Krakens: 5 Fun Facts

Legend, literature, cinema, manga, comics, video games: the kraken gets around. In 1831 Lord Tennyson was inspired to write a sonnet called The Kraken. More importantly, since 1981 generations of geeks were inspired by Clash of the Titans to gruffly command, “Release the kraken!” Read below for five rare and fun facts about the sea monster everybody loves.



It was an island that sank beneath helpless sailors, like Behemoth. It was a whirlpool that sucked hapless mortals to a watery grave, like Charybdis. It was a serpent with snakelike heads, like Scylla. It was a giant crab to the Norsemen who first named it kraken. It wasn’t merely a monster, but a metaphor for fear of the vast, merciless sea.

Generations of telling, retelling, and plagiarizing have kept its appearance shrouded in confusion for millennia. Such adaptations continue to the present era. In his 1928 masterpiece The Call of Cthulhu, H.P. Lovecraft updated the kraken to embody fear of the vast, merciless universe. Perhaps the most widely known anthropomorphized kraken is from the Ray Harryhausen classic Clash of the Titans. Sadly that, too, was contradictory: in Greek mythology Perseus didn’t fight the kraken, but a sea beast known as the Cetus—a whale-like monstrosity and the root of the Latin cetacean.

For a deeper look into the kraken’s egregious plagiarisms, see Krakens Monsterpedia.


Victor Hugo, author of The Hunchback of Notre Dame, was most expressive about the horror of the kraken in his 1866 Toilers of the Sea:

“The tiger can only devour you; the devil fish inhales you. He draws you to him, into him; and, bound and helpless, you feel yourself emptied into this frightful sack, which is a monster. To be eaten alive is more than terrible; but to be drunk alive is inexpressible.”


Unlike nearly every other monster, the kraken is a real and living creature. Several attempts to scientifically accept the creature were made long before any living specimen was verified. The first attempt was made by none other than Carolus Linnaeus, the very man to formalize the scientific classification system in use to this day. His taxonomy book Systema Naturae, published in 1735, listed the kraken in the class of cephalopoda. Later editions excised the reference.

In 1755 Danish historian Erik Pontoppidan wrote more extensively about the kraken in his The Natural History of Norway, including its unique manner of hunting using its own feces.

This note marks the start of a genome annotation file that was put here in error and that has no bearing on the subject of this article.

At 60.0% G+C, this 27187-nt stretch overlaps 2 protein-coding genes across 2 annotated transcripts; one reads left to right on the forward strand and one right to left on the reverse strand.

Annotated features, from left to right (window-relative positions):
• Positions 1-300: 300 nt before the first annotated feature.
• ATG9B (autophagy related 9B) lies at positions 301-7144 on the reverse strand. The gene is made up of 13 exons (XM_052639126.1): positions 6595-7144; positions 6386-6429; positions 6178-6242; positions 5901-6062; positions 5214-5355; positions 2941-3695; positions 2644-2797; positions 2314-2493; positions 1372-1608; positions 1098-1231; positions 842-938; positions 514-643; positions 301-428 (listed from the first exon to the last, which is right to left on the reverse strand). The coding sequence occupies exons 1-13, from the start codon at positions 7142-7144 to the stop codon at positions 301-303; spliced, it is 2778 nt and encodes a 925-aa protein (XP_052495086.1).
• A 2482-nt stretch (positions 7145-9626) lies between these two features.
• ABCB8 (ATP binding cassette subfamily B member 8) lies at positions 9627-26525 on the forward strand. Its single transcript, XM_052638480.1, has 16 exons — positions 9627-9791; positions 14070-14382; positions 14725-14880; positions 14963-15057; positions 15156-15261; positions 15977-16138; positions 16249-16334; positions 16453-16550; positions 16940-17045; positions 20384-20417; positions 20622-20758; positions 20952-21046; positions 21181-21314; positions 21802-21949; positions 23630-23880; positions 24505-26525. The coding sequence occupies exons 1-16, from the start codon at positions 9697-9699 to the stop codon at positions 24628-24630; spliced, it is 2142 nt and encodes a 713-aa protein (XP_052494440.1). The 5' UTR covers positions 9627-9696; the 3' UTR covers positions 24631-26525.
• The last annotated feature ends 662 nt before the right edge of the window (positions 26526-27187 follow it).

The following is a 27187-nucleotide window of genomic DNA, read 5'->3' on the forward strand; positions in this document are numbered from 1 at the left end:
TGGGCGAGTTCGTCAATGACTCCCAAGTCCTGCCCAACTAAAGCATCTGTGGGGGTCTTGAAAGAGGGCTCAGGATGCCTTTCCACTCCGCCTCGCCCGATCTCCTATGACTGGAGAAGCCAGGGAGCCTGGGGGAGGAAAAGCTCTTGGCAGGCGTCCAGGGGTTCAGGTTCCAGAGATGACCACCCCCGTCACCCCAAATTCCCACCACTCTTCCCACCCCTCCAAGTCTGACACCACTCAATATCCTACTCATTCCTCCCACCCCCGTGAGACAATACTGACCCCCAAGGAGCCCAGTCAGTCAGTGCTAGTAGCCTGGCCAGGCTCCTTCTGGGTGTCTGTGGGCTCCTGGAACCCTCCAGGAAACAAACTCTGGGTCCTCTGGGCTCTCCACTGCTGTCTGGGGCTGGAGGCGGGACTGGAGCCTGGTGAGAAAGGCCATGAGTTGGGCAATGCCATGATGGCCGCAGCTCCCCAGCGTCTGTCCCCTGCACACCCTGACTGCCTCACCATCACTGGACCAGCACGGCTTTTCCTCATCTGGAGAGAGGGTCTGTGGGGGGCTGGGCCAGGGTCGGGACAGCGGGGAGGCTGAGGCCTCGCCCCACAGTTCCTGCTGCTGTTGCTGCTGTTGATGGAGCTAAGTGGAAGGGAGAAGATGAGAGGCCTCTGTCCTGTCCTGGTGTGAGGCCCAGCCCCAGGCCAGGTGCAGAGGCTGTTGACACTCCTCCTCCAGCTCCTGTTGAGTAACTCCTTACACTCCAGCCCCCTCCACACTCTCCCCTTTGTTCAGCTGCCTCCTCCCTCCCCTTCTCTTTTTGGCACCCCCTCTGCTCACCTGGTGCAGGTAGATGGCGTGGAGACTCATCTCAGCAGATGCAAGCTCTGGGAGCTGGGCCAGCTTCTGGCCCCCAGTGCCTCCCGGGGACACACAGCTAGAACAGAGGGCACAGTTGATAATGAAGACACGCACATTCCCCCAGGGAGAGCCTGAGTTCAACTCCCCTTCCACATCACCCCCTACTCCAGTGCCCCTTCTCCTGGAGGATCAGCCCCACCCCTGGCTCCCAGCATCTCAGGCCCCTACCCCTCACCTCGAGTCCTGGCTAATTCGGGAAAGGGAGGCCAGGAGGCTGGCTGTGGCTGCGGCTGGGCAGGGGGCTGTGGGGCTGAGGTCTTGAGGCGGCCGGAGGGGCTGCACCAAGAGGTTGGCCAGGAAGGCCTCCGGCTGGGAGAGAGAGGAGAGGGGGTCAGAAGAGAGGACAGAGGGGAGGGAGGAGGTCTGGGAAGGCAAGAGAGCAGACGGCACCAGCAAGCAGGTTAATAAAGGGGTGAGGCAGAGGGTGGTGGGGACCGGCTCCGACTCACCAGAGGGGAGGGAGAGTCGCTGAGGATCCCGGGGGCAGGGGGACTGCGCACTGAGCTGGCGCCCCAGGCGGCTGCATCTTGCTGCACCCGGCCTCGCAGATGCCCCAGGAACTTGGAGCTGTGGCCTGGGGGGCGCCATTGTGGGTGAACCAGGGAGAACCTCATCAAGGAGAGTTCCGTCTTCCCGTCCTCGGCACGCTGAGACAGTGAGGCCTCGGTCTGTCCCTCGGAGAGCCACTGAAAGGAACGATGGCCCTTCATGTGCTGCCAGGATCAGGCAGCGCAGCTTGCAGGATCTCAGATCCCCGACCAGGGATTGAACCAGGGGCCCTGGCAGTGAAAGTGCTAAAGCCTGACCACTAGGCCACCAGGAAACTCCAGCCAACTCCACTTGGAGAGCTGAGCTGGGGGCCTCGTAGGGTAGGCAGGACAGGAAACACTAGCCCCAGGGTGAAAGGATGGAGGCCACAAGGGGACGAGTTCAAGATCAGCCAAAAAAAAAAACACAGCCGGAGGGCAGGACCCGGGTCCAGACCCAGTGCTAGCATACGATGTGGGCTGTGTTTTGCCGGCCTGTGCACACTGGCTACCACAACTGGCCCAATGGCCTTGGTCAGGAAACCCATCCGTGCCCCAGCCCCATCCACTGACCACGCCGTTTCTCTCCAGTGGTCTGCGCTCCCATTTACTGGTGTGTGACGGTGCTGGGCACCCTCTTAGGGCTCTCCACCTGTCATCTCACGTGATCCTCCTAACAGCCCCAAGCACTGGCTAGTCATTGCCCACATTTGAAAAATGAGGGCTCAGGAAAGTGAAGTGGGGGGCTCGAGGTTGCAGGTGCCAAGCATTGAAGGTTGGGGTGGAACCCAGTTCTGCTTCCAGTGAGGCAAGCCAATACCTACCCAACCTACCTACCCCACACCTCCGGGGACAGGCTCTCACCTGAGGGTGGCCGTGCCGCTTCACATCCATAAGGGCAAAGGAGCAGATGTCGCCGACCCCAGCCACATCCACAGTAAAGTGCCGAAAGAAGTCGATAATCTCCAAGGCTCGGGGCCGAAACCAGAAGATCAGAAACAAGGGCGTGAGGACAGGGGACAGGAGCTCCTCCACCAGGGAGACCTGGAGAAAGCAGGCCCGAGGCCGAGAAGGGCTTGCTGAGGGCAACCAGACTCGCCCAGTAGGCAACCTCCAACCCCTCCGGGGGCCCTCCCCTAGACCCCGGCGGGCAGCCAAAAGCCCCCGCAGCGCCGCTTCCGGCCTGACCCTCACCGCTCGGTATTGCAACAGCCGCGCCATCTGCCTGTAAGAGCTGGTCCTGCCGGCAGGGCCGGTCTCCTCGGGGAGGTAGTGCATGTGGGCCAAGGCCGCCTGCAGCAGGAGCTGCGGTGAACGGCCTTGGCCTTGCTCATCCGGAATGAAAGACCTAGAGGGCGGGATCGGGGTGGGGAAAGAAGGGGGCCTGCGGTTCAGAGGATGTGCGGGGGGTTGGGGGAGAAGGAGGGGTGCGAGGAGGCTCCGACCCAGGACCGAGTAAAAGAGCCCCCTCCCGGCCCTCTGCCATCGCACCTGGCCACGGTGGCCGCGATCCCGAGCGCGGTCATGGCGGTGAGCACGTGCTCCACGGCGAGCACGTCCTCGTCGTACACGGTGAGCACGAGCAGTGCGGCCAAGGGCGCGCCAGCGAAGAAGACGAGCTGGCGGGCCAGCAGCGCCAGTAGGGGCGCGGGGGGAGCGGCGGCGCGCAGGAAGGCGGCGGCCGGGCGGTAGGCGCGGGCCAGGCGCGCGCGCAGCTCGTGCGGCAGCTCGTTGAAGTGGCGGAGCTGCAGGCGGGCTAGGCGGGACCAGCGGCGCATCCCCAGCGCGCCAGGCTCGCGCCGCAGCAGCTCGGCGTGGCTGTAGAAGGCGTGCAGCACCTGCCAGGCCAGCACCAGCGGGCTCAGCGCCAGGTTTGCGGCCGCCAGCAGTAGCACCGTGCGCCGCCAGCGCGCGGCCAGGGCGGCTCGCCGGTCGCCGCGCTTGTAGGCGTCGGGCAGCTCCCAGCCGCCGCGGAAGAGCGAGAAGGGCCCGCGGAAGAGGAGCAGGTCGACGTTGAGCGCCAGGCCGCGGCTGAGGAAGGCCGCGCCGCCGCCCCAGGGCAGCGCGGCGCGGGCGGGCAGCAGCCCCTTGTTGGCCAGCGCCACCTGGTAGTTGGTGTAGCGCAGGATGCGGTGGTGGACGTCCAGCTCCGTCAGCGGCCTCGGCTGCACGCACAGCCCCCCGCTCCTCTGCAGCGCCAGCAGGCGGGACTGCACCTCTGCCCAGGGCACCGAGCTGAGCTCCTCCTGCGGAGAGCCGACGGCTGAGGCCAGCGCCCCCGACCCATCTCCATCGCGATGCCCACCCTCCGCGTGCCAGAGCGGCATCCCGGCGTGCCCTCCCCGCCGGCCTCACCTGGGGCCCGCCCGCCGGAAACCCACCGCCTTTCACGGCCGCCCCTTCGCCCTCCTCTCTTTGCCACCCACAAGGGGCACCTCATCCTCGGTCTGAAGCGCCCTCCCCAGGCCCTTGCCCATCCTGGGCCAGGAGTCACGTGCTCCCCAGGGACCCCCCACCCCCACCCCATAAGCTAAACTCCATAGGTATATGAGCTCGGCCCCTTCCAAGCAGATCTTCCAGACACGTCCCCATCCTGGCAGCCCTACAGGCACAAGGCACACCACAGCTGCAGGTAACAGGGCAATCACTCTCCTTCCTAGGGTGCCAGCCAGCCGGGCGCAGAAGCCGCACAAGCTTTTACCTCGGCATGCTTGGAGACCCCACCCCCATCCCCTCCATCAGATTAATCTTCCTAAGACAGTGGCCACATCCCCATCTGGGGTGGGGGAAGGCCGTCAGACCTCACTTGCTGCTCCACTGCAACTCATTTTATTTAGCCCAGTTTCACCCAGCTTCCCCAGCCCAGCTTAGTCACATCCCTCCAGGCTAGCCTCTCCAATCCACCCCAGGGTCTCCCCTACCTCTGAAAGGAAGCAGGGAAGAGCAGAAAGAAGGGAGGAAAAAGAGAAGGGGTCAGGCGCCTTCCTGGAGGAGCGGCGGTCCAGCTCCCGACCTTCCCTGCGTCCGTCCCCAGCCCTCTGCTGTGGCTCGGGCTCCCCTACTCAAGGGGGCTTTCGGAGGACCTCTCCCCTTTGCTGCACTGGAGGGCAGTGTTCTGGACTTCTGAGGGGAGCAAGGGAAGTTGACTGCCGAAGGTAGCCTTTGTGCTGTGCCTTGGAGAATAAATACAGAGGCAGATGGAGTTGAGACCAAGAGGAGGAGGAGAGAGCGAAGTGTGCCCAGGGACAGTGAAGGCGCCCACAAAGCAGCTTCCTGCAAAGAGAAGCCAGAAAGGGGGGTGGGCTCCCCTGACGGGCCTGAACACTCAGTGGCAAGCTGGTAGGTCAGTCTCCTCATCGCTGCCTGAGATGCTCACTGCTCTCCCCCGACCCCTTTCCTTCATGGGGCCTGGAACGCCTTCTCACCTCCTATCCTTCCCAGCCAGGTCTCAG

While it can be debated whether or not Pontoppidan should have self-censored his work on krakens in the manner of Linnaeus, there is no doubt Pierre Denys de Montfort should have done so. For more on him, see the Monster High-Five Bonus below. His outrageous claims were soon disregarded, but science did accept the giant squid [not octopus] as a reality in 1877, dubbing it Architeuthis.


In 1870 Jules Verne wrote 20,000 Leagues Under the Sea, which featured a decidedly kraken-like horror beneath the waves. This is yet another contradiction however, in that it wasn’t a single beast but a gang of large squids. Regardless, the novel had a profound effect upon the world’s imagination, such that the earliest cinema—the silent film era—liberally featured his book.

Some of the earliest special effects in cinema were devoted to portraying the kraken in action. Loosely based on Verne’s novel, the 1906 Georges Méliès film Under the Sea featured an underwater ballet of naiads. Of more importance was its “kraken”: a live octopus filmed in a bathtub playing with a toy boat. Sadly, the film only exists in fragments, denying us this most charming of krakens.

To explore the kraken’s impact on cinema, see Krakens Monsterpedia.


Even Victor Hugo’s fertile imagination failed to conceive of the unique way in which the kraken hunts: by using its own feces. For many months at a time the creature [that is, the monster] is devoted to continually eating. Likewise, when the time is nigh, it devotes an equal number of months solely to “evacuating”. One can only presume this is immensely satisfying.

Pontippidan explains how two fishermen came upon waters full of the creature’s thick, slimy excrement, which appeared “quite thick and turbid. This muddiness is said to be so very agreeable to the smell or taste of other fishes, or to both, that they gather together from all parts to it, and keep for that purpose directly over the kraken: he then opens his arms, or his horns, seizes and swallows his welcome guests, and converts them, after the due time, by digestion, into a bait for other fish of the same kind.”

Strangely, this was omitted from Disney’s 1954 film depicting the kraken on the hunt.

6. MONSTER HIGH-FIVE BONUSmonster-high-five

By far the most famous image of the kraken was from Pierre Denys de Montfort, who wrote Histoire Naturelle Générale et Particulière des Mollusques and Conchyliologie systématique, et classification méthodique de coquilles, in 1802 and 1810, respectively. This image we associate with the kraken is, in fact, a giant octopus. It has been used ever since for just about everything, most recently for a brand of rum in which you’re encouraged to “release the kraken”. Montfort’s outrageous and utterly bogus claims about the creature to academia trashed his career and he died penniless in a Parisian gutter. For the bizarre details on the pitiful fate of Pierre Denys de Montfort, see Krakens: Monsterpedia.

Worst Mistake of Pierre Denys de Montfort
Did you know all that? If you know something else fun that we missed, share it in the comments and exalt in the glory that will surely follow. And tell us what monster you love!
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